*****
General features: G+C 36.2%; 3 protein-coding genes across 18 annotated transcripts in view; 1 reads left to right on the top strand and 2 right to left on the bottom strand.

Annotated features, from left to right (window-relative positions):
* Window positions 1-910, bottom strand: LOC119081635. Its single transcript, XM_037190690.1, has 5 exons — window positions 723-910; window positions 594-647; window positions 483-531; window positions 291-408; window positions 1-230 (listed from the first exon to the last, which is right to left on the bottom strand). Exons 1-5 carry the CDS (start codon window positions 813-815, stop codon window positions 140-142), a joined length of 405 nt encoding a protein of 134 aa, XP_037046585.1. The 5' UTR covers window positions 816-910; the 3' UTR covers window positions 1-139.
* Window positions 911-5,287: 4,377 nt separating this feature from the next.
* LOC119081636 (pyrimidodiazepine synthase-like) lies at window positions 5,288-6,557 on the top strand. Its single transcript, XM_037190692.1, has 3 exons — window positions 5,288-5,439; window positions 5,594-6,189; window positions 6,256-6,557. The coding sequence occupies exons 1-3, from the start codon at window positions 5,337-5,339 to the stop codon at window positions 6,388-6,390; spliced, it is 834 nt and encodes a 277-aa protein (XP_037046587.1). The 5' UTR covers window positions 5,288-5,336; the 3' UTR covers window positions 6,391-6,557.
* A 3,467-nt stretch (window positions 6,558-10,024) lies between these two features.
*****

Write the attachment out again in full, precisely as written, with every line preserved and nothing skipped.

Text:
General features: G+C 36.2%; 3 protein-coding genes across 18 annotated transcripts in view; 1 reads left to right on the top strand and 2 right to left on the bottom strand.

Annotated features, from left to right (window-relative positions):
* Window positions 1-910, bottom strand: LOC119081635. Its single transcript, XM_037190690.1, has 5 exons — window positions 723-910; window positions 594-647; window positions 483-531; window positions 291-408; window positions 1-230 (listed from the first exon to the last, which is right to left on the bottom strand). Exons 1-5 carry the CDS (start codon window positions 813-815, stop codon window positions 140-142), a joined length of 405 nt encoding a protein of 134 aa, XP_037046585.1. The 5' UTR covers window positions 816-910; the 3' UTR covers window positions 1-139.
* Window positions 911-5,287: 4,377 nt separating this feature from the next.
* LOC119081636 (pyrimidodiazepine synthase-like) lies at window positions 5,288-6,557 on the top strand. Its single transcript, XM_037190692.1, has 3 exons — window positions 5,288-5,439; window positions 5,594-6,189; window positions 6,256-6,557. The coding sequence occupies exons 1-3, from the start codon at window positions 5,337-5,339 to the stop codon at window positions 6,388-6,390; spliced, it is 834 nt and encodes a 277-aa protein (XP_037046587.1). The 5' UTR covers window positions 5,288-5,336; the 3' UTR covers window positions 6,391-6,557.
* A 3,467-nt stretch (window positions 6,558-10,024) lies between these two features.